Three Manteca Unified high schools — East Union, Sierra, and Weston Ranch — were among 226 schools statewide that the California Department of Education said violated rules against students using their cell phones during standardized tests and then posting images on various social media.
The worst offense was at East Union High where a student took a photo of an actual standardized test question and posted it online. That meant East Union was among 16 schools statewide that were cited for the more serious offense of posting actual test questions and/or answers.
Deputy Superintendent Deborah Sigman said Friday that officials remain confident the Standardized Testing and Reporting (STAR) results are still valid and said the incidents involved a small number of the students tested.
“It looks to us as though most of these postings were about gaining some attention and communication with peers, and not an active (attempt) to try to game the system in terms of the assessment,” Sigman said.
In addition to photos revealing test questions or answers, Sigman said other posts by students at 242 schools depicted things unlikely to jeopardize exam results, such as test booklet covers or “bubble art,” which she described as students filling in bubbles to craft a message.
The results from all imapcted schools are now flagged with a red warning message next to their test results. It notes “a security breach involving social media” was identified at the school and states: “Caution should be used when interpreting these results.”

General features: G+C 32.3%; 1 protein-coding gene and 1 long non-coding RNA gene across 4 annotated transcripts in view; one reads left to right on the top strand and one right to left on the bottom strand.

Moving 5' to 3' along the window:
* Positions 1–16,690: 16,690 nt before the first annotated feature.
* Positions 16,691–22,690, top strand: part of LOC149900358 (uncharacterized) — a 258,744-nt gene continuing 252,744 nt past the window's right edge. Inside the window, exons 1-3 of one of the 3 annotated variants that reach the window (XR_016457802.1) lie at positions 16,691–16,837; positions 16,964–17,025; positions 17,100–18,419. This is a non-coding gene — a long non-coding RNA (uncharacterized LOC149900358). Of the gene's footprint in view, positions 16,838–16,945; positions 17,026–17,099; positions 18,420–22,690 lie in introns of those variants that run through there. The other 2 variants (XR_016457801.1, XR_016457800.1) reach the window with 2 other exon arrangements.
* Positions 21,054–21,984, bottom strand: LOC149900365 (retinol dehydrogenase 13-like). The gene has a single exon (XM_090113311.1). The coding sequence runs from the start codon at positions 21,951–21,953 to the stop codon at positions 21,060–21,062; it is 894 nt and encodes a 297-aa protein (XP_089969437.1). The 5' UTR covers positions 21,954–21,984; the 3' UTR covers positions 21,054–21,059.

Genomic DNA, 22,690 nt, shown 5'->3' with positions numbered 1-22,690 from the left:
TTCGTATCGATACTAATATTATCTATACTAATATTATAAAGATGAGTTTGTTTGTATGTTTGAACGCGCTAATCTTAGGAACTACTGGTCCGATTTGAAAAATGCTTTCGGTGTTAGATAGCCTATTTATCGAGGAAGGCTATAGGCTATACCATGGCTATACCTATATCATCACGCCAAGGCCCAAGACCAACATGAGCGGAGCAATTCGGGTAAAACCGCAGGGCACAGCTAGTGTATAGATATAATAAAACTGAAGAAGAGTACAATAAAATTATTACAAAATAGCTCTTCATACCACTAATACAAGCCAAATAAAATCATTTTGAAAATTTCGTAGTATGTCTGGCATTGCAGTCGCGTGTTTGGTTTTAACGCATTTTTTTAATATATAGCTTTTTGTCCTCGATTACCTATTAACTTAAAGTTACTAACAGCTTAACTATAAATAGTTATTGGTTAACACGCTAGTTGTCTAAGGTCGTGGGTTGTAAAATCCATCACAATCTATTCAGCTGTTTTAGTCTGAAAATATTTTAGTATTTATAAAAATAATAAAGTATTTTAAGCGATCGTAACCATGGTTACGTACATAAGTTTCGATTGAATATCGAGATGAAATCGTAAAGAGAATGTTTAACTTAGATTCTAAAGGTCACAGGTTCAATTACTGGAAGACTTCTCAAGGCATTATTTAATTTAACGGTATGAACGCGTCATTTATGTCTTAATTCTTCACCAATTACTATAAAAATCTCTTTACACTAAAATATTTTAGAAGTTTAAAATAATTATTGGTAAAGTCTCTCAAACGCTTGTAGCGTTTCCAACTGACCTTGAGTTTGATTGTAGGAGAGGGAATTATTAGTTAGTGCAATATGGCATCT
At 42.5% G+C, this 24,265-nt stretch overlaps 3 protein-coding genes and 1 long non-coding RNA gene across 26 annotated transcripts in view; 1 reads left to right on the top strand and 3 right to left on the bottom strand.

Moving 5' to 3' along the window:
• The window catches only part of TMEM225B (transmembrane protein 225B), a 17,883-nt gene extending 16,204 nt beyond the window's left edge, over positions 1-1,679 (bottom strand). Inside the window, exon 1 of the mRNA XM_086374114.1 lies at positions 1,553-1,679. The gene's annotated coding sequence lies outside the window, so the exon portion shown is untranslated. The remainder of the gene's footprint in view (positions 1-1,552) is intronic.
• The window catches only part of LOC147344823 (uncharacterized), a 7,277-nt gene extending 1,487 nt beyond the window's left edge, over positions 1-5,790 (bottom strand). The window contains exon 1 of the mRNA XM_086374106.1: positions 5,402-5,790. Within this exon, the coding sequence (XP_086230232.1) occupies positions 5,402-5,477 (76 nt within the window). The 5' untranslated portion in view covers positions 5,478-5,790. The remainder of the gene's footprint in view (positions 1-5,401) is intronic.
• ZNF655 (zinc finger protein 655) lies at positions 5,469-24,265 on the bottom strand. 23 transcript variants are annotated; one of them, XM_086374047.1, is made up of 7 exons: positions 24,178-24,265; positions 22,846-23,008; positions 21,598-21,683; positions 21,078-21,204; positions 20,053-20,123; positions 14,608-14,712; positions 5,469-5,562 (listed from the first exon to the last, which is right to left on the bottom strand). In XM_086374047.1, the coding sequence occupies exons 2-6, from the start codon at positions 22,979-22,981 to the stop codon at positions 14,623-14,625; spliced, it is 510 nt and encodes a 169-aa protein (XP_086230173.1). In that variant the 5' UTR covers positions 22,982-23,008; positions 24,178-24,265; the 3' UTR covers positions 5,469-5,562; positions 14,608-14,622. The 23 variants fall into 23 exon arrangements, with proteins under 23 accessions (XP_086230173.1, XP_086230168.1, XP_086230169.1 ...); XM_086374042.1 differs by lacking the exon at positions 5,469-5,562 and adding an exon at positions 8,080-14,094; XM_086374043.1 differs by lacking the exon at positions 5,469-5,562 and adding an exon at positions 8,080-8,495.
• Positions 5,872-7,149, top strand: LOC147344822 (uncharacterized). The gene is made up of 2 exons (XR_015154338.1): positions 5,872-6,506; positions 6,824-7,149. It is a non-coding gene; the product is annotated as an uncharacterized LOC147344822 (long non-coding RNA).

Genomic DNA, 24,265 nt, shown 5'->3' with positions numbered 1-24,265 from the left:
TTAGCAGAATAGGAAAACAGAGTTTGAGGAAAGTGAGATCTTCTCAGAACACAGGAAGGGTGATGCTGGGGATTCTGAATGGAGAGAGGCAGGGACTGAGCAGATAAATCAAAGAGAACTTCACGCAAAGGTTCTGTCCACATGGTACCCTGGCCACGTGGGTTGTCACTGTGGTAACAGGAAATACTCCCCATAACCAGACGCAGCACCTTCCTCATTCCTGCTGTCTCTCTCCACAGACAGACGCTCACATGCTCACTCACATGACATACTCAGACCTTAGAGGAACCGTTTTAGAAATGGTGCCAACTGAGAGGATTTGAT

Results from the 16 schools where students posted actual test content also included the warning that the school’s accountability rating could be impacted. Those schools also could become ineligible for academic awards.
The department will be releasing its statewide accountability reports within the next few weeks.
This year’s cases include slightly more schools than a similar discovery last year. Online postings involving test materials were found from students at 216 schools, with posts from 12 schools including legible test questions or answers.
The discovery delayed the release of last year’s scores for two weeks. In response, the Department of Education enacted new security measures to monitor the use of electronic devices.
Students generally are not allowed to have electronic devices during standardized tests.
Sigman said officials believe the number of online postings discovered may have increased because of the department’s efforts to monitor social media websites during testing.
She noted that nearly 4.7 million California students participated in standardized testing this year, saying the number of incidents is “a low number given the kind of social media that students have access to.”